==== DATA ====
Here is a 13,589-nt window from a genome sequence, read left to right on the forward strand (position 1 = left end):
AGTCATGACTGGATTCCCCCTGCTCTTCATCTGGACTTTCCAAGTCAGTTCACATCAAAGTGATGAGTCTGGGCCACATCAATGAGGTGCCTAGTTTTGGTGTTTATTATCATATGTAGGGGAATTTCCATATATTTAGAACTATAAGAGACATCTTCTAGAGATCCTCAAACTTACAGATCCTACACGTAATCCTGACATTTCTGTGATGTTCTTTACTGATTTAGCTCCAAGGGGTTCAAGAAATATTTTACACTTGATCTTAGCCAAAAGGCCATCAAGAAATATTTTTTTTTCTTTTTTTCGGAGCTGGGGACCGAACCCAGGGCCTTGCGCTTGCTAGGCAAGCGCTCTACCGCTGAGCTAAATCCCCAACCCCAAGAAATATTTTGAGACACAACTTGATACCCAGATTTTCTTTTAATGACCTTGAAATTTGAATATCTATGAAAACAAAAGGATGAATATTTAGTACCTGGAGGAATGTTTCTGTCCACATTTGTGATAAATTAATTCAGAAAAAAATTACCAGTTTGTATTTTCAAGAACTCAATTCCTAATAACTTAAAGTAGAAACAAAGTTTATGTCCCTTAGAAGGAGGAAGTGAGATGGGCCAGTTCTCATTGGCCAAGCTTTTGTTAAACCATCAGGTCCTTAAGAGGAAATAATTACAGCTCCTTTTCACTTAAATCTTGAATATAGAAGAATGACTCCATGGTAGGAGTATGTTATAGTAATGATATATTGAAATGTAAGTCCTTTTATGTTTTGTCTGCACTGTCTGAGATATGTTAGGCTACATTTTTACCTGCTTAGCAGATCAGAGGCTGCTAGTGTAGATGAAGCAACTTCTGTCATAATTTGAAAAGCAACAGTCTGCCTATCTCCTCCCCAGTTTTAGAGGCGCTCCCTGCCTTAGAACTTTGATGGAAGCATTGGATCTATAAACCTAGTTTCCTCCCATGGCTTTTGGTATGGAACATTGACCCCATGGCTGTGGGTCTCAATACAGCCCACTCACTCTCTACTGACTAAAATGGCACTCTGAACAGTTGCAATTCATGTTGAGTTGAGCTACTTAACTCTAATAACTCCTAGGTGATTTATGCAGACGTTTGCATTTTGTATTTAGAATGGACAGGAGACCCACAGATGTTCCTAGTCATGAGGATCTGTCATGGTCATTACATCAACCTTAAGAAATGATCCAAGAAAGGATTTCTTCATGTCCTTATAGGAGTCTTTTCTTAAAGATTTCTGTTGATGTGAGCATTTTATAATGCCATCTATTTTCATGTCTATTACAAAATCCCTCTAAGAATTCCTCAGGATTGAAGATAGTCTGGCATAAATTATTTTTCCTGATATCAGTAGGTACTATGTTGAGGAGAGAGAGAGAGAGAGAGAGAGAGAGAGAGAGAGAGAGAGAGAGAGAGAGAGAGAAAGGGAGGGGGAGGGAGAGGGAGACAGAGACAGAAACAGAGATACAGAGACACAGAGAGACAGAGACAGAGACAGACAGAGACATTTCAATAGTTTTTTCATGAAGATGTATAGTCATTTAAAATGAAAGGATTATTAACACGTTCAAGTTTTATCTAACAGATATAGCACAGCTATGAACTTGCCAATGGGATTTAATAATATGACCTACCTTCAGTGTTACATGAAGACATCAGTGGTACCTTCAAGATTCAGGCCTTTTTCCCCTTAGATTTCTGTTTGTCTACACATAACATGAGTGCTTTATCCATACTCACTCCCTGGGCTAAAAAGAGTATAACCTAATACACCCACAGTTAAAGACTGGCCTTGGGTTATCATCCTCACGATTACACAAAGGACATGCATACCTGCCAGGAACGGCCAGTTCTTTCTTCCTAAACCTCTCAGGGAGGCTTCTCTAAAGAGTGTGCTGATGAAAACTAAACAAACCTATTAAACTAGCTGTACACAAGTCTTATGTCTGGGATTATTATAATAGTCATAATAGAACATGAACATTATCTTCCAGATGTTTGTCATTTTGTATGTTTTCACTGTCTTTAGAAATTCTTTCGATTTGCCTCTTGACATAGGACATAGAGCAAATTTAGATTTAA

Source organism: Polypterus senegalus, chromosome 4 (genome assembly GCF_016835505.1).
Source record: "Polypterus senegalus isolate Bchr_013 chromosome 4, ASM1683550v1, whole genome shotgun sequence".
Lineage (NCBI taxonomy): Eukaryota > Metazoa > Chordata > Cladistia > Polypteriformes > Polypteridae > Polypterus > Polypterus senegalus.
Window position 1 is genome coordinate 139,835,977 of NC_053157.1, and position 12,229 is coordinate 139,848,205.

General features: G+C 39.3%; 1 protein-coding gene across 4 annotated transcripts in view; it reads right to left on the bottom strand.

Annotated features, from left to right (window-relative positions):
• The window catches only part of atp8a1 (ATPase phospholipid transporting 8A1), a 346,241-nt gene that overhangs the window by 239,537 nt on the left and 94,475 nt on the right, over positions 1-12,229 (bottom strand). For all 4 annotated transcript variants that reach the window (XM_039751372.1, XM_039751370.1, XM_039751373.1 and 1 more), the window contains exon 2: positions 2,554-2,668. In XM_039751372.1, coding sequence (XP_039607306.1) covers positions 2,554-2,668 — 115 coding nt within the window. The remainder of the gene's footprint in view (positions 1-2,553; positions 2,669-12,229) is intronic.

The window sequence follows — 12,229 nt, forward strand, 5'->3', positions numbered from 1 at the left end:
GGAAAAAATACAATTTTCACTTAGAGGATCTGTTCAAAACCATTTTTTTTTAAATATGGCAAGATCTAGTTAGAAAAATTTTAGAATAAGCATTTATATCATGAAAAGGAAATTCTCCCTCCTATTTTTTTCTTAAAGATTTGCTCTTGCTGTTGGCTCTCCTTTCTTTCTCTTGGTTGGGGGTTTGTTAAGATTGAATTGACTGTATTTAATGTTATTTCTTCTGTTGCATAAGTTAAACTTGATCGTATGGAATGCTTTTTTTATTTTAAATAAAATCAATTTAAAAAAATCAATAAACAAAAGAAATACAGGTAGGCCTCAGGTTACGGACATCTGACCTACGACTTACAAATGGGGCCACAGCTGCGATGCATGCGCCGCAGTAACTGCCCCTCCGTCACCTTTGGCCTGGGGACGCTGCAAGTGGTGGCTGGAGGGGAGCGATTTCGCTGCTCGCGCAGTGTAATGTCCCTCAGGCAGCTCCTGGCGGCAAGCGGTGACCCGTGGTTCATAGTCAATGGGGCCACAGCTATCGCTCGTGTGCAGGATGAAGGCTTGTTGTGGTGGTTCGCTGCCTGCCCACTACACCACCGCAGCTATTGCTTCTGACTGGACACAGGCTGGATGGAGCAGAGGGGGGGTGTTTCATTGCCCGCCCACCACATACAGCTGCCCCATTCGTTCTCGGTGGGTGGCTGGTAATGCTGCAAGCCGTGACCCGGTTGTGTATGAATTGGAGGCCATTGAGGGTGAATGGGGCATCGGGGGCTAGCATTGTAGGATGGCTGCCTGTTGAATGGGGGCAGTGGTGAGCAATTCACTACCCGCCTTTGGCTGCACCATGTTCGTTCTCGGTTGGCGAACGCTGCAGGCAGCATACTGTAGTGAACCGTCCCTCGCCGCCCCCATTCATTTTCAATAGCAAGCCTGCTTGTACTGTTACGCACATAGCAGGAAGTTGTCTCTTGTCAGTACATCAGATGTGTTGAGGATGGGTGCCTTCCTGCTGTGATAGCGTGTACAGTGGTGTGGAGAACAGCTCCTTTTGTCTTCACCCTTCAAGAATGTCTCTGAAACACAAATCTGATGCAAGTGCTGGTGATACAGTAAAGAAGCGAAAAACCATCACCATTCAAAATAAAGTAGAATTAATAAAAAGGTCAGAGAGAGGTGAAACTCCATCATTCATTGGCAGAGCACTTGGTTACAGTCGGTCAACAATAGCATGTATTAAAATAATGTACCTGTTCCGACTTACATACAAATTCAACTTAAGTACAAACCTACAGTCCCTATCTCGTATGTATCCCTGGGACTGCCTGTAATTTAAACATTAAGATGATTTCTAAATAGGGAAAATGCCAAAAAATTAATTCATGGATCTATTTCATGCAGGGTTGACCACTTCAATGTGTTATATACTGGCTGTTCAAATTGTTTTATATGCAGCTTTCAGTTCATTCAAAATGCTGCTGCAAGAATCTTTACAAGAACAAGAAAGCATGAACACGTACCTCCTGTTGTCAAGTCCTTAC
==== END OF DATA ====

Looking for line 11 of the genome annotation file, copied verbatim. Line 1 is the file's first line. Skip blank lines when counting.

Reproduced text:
GGAAAAAATACAATTTTCACTTAGAGGATCTGTTCAAAACCATTTTTTTTTAAATATGGCAAGATCTAGTTAGAAAAATTTTAGAATAAGCATTTATATCATGAAAAGGAAATTCTCCCTCCTATTTTTTTCTTAAAGATTTGCTCTTGCTGTTGGCTCTCCTTTCTTTCTCTTGGTTGGGGGTTTGTTAAGATTGAATTGACTGTATTTAATGTTATTTCTTCTGTTGCATAAGTTAAACTTGATCGTATGGAATGCTTTTTTTATTTTAAATAAAATCAATTTAAAAAAATCAATAAACAAAAGAAATACAGGTAGGCCTCAGGTTACGGACATCTGACCTACGACTTACAAATGGGGCCACAGCTGCGATGCATGCGCCGCAGTAACTGCCCCTCCGTCACCTTTGGCCTGGGGACGCTGCAAGTGGTGGCTGGAGGGGAGCGATTTCGCTGCTCGCGCAGTGTAATGTCCCTCAGGCAGCTCCTGGCGGCAAGCGGTGACCCGTGGTTCATAGTCAATGGGGCCACAGCTATCGCTCGTGTGCAGGATGAAGGCTTGTTGTGGTGGTTCGCTGCCTGCCCACTACACCACCGCAGCTATTGCTTCTGACTGGACACAGGCTGGATGGAGCAGAGGGGGGGTGTTTCATTGCCCGCCCACCACATACAGCTGCCCCATTCGTTCTCGGTGGGTGGCTGGTAATGCTGCAAGCCGTGACCCGGTTGTGTATGAATTGGAGGCCATTGAGGGTGAATGGGGCATCGGGGGCTAGCATTGTAGGATGGCTGCCTGTTGAATGGGGGCAGTGGTGAGCAATTCACTACCCGCCTTTGGCTGCACCATGTTCGTTCTCGGTTGGCGAACGCTGCAGGCAGCATACTGTAGTGAACCGTCCCTCGCCGCCCCCATTCATTTTCAATAGCAAGCCTGCTTGTACTGTTACGCACATAGCAGGAAGTTGTCTCTTGTCAGTACATCAGATGTGTTGAGGATGGGTGCCTTCCTGCTGTGATAGCGTGTACAGTGGTGTGGAGAACAGCTCCTTTTGTCTTCACCCTTCAAGAATGTCTCTGAAACACAAATCTGATGCAAGTGCTGGTGATACAGTAAAGAAGCGAAAAACCATCACCATTCAAAATAAAGTAGAATTAATAAAAAGGTCAGAGAGAGGTGAAACTCCATCATTCATTGGCAGAGCACTTGGTTACAGTCGGTCAACAATAGCATGTATTAAAATAATGTACCTGTTCCGACTTACATACAAATTCAACTTAAGTACAAACCTACAGTCCCTATCTCGTATGTATCCCTGGGACTGCCTGTAATTTAAACATTAAGATGATTTCTAAATAGGGAAAATGCCAAAAAATTAATTCATGGATCTATTTCATGCAGGGTTGACCACTTCAATGTGTTATATACTGGCTGTTCAAATTGTTTTATATGCAGCTTTCAGTTCATTCAAAATGCTGCTGCAAGAATCTTTACAAGAACAAGAAAGCATGAACACGTACCTCCTGTTGTCAAGTCCTTAC